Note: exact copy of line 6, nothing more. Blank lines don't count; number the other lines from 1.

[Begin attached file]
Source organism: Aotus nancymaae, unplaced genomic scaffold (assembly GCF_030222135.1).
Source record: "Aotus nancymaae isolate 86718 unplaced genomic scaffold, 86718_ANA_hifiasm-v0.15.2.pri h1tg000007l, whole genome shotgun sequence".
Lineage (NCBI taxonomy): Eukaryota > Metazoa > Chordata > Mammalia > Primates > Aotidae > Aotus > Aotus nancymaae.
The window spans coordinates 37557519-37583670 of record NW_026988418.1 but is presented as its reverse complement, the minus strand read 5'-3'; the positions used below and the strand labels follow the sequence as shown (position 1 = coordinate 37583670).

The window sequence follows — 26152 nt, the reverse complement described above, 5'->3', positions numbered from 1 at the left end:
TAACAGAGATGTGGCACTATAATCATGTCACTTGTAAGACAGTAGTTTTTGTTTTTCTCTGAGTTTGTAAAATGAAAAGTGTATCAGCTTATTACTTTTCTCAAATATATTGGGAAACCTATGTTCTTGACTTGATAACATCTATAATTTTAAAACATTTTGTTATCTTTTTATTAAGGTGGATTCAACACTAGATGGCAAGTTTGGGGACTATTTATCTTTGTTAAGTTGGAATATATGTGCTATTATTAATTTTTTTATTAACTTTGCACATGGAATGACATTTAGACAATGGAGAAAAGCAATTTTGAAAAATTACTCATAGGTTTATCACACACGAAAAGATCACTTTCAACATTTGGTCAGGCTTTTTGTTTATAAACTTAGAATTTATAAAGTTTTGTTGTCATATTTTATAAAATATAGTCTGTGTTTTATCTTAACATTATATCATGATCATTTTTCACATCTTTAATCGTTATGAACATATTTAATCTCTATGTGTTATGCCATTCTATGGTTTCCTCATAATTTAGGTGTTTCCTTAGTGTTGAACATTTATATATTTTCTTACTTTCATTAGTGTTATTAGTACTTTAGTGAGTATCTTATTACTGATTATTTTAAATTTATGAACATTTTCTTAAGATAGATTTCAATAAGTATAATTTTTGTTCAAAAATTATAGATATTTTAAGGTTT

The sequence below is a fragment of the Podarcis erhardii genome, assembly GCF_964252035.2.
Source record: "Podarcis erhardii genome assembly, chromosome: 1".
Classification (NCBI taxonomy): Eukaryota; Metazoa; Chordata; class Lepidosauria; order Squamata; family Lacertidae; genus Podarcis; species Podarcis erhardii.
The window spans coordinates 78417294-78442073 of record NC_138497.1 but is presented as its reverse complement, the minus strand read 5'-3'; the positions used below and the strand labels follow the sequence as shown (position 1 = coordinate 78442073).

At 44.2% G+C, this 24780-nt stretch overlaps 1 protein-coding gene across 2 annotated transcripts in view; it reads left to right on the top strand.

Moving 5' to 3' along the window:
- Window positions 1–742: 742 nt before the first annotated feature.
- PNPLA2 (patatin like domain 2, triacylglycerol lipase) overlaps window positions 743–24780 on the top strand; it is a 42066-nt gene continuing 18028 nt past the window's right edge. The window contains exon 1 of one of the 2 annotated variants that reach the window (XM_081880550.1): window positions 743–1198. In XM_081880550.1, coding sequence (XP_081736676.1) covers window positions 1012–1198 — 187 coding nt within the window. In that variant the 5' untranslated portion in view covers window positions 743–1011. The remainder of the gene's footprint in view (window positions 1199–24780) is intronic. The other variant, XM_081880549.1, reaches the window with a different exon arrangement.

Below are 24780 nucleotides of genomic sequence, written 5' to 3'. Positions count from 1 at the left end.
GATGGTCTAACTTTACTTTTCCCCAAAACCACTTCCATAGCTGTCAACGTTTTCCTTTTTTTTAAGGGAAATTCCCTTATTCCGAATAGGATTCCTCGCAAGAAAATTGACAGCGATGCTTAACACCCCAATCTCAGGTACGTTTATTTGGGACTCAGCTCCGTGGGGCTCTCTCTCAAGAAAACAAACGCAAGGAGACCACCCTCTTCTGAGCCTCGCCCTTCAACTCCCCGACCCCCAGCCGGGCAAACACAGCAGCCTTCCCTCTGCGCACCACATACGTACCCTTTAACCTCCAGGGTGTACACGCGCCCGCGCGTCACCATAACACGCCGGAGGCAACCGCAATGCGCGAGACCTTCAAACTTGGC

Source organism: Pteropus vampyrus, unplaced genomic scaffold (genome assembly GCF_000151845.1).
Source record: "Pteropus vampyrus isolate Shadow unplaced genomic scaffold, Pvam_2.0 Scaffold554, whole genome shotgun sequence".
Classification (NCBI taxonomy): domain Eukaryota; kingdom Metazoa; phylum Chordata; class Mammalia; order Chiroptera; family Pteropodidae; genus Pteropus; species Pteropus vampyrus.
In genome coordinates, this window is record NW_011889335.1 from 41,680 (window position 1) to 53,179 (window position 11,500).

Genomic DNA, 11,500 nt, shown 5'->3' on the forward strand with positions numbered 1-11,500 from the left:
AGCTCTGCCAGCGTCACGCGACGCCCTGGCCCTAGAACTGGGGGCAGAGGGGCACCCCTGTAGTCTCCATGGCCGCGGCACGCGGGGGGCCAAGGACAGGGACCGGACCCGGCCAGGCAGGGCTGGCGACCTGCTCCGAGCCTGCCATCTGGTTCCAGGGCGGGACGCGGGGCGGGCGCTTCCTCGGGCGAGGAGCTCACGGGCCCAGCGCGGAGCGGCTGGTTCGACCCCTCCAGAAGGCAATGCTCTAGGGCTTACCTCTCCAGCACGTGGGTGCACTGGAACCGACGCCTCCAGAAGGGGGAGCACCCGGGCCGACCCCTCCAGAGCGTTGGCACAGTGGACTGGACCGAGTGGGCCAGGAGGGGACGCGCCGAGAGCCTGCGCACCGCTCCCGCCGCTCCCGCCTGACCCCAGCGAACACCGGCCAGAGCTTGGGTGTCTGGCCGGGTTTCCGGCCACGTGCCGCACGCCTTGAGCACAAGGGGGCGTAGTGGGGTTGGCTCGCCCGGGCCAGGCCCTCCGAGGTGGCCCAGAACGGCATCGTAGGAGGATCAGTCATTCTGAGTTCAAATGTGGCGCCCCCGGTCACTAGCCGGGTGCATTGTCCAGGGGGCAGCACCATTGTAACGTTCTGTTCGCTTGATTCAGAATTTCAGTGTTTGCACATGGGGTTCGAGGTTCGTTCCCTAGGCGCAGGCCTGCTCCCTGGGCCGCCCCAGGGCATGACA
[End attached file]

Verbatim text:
TAACAGAGATGTGGCACTATAATCATGTCACTTGTAAGACAGTAGTTTTTGTTTTTCTCTGAGTTTGTAAAATGAAAAGTGTATCAGCTTATTACTTTTCTCAAATATATTGGGAAACCTATGTTCTTGACTTGATAACATCTATAATTTTAAAACATTTTGTTATCTTTTTATTAAGGTGGATTCAACACTAGATGGCAAGTTTGGGGACTATTTATCTTTGTTAAGTTGGAATATATGTGCTATTATTAATTTTTTTATTAACTTTGCACATGGAATGACATTTAGACAATGGAGAAAAGCAATTTTGAAAAATTACTCATAGGTTTATCACACACGAAAAGATCACTTTCAACATTTGGTCAGGCTTTTTGTTTATAAACTTAGAATTTATAAAGTTTTGTTGTCATATTTTATAAAATATAGTCTGTGTTTTATCTTAACATTATATCATGATCATTTTTCACATCTTTAATCGTTATGAACATATTTAATCTCTATGTGTTATGCCATTCTATGGTTTCCTCATAATTTAGGTGTTTCCTTAGTGTTGAACATTTATATATTTTCTTACTTTCATTAGTGTTATTAGTACTTTAGTGAGTATCTTATTACTGATTATTTTAAATTTATGAACATTTTCTTAAGATAGATTTCAATAAGTATAATTTTTGTTCAAAAATTATAGATATTTTAAGGTTT